Tuesday, September 29, 2015


We're going through a period of difficulties.  Not world-ending ones, but still.

First, there is now a question about whether the French girl can actually come to our local school.  Apparently, her last French report card had three Cs on it, and the local school doesn't (usually) accept kids with Cs or below.  The organization which is trying to move her is trying to find out what her current grades (all of three weeks worth) are at the American school she's attending.  How they will find out without telling the kid that she might be moving is, fortunately, not my problem.  I have to admit, I don't really care.  I would like to have the kid here, because I think I'd like the experience, but if it doesn't happen, it doesn't happen.

Second, however, is more serious.

My daughter is a member of the Cadet Corps at a major college.  The Corps is mostly composed of kids who are going into the military after college, but there is a component of kids who are not, and she's in that.  Regardless, she has to adhere to the same rules as everyone else, and she's okay with that.

Last week, she and her boyfriend were in her room, along with her roommates, when some other members of the Corps showed up.  This was pretty crowded for a room that's normally crowded with just four people in it.  The roommates and the new people were talking about going 'downtown' (a small town next to the college), but when it became apparent that they were not going, my daughter's boyfriend suggested that they go back to his room and watch movies, which they did.

While they were gone, the people in the room started drinking.  Strictly forbidden.  Don't know if it was one person, several, roommates, not. Doesn't matter. In the Corps dorm, regardless of your age, drinking's forbidden.

When she returned, it was obvious that the visitors were impaired.  Rather than trying to get these guys back to their own rooms (one in that same building, two in a building a quarter mile away), she elected to give them blankets and pillows and let them sleep on the floor.  Which they did.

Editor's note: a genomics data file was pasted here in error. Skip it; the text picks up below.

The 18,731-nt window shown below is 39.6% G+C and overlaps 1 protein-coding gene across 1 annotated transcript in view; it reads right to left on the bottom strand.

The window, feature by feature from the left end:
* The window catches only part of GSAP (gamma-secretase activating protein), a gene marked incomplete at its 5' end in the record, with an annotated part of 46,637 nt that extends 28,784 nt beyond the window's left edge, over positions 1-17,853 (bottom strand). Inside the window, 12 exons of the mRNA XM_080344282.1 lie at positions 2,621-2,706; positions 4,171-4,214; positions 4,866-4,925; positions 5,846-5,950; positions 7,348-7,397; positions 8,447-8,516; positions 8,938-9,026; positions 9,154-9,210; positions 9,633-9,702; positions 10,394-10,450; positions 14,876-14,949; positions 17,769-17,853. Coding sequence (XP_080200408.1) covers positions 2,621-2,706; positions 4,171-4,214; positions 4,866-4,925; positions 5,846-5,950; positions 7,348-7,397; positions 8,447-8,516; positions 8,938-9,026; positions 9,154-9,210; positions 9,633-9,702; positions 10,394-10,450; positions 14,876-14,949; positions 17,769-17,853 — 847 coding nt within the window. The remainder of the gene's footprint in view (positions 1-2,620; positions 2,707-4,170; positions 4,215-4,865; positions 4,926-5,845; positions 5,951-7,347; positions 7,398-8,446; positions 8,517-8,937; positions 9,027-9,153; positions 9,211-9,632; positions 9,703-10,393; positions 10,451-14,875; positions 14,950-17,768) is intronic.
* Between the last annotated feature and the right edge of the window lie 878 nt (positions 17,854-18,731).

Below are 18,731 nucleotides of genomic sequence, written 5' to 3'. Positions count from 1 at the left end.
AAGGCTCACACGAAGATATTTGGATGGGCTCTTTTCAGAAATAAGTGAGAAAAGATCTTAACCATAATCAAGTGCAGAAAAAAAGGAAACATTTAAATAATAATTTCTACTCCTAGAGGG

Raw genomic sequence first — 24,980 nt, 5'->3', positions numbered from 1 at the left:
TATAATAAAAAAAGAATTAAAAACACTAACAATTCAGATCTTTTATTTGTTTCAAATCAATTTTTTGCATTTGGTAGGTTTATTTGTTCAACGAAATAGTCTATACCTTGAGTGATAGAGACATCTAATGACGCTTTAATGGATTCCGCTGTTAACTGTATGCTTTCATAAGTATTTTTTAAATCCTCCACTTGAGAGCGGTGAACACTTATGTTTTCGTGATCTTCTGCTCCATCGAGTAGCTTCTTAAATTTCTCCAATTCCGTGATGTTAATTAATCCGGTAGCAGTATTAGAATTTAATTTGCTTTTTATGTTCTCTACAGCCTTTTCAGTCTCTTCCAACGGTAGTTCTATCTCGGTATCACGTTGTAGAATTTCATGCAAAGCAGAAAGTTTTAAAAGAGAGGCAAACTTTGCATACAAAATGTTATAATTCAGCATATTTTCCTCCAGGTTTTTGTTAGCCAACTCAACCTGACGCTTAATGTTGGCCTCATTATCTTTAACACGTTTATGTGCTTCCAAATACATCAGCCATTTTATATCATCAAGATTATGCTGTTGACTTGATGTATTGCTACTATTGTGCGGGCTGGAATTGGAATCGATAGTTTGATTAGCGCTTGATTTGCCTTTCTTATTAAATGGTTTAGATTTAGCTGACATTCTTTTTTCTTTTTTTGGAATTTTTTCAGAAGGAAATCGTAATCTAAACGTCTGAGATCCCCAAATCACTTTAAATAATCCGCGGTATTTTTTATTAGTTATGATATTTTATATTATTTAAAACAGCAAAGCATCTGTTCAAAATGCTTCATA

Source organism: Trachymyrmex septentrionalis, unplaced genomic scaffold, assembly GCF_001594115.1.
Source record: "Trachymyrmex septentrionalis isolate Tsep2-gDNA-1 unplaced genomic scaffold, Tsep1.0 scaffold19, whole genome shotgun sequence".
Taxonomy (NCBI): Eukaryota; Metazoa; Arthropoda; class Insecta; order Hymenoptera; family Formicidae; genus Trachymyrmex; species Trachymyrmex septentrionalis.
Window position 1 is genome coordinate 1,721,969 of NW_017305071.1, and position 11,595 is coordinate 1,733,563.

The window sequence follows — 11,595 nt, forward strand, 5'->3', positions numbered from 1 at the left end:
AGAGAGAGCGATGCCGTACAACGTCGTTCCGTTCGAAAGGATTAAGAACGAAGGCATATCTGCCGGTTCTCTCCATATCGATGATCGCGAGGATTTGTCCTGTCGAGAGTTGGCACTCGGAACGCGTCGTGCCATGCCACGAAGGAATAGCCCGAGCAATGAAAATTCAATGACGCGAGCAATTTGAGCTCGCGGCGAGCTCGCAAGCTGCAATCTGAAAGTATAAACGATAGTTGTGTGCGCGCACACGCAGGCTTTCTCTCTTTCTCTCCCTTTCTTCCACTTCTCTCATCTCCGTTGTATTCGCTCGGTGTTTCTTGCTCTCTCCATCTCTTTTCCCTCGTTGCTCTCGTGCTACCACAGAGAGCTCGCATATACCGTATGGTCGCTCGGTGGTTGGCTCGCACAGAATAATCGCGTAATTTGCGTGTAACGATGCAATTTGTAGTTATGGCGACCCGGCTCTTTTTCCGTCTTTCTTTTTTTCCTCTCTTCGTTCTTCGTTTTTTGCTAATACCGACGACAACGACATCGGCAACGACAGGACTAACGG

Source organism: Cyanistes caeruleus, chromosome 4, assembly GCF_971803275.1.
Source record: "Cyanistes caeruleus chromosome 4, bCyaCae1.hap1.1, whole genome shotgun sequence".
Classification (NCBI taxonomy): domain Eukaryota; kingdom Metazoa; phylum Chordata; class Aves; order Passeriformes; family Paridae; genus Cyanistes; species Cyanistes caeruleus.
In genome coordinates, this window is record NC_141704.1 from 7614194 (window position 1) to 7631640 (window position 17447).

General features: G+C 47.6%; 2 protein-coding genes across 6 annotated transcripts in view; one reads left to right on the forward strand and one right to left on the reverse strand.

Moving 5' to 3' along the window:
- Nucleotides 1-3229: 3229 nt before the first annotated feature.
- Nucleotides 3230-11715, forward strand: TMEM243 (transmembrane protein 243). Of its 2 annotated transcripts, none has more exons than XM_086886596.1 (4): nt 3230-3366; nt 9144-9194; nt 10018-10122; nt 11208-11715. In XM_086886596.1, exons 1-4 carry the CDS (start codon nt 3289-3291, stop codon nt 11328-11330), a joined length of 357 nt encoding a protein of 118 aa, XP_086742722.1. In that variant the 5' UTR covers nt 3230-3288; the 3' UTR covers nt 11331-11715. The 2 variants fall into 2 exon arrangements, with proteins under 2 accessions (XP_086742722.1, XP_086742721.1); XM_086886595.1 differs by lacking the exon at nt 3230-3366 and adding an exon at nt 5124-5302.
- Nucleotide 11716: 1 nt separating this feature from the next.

She didn't turn them in for drinking.  She should have.
She slept in the same room as males.  She should not have.

Nothing actually happened, but this was against the rules.  They got caught -- as it turns out, turned in by one of her roommates.

The two roommates who were drinking are in serious trouble.  Possibly as much as kick them out of the Corps trouble.  That would scotch their plans to go into the military. Horrible. I know one of them, and she's a good kid.

My daughter was told that she could be charged with failing to report them, and for 'visitation violation'.  She wouldn't (probably) get kicked out, but she could well get busted in cadet rank, have to stop doing Corps activities she enjoys, etc.

She's been talking to people who've been disciplined. (This fascinates me in a horrible way.  She can't ask the 'adult leadership' for advice, because its that adult leadership who will be ruling on the punishment for drinking, and might be advising on the punishment for my daughter.  So she has to rely on people she knows, getting their opinions.  Might be more honest, but more informed?  Maybe, maybe not.  Nice going, Corps leadership.)  They gave her advice about her rights (something else the Corps didn't spend a lot of time on), and what she could and could not, should and should not, do.  The one thing she was told repeatedly was Don't Lie. (Another ringing endorsement for an organization where not lying is supposed to be how they live their life.)  To which I added But don't volunteer answers, either.  Be honest, but be succinct. Don't suggest questions to them. These inquisitors are your friends and mentors, but today, they're none of that. Don't lie, but answer only what's asked.

I reminded her of that great political quote - It isn't the crime that gets you, it's the cover-up. If asked, don't lie.  If not asked, don't volunteer.

I have never been a big fan of the Corps, which strikes me as a silly organization (I told my daughter repeatedly, when she first started, and was having problems, that the Corps was totally NOT the real military; it was rather people playing at being military).  Today I reminded her of a slogan I'd heard years ago - Military Justice is to Justice as Military Music is to Music.  I want her to survive the music, and I want her to be prepared for organizational stupidity and rigidity.

So I showed her this video clip.

One other thing.  The two drinking roommates, aware that it was the third who turned them in, want to 'make her life hell', as my daughter put it.  She told me that she's going to do whatever she can to keep that from happening.  When I told her I was pleased by that, she shrugged and said it was no big deal.  I think it is. 


Tabor said...

Lots of serious growing up for your daughter, but you should be glad her test is now when she is young. She has learned quite a bit from this incident and her friendships may changes as a result.

Angie said...

Not lying is exactly the right advice. I knew someone who attended the Air Force Academy when some fellow students were running a gambling ring. The ring leader was only one not expelled because he told the truth when confronted, rather than lying to try and cover it up. He was penalized for an entire semester but still graduated, unlike his fellow conspirators.

Cerulean Bill said...

Yes. I can actually see her growing up. I feel for her, but I like what I an seeing.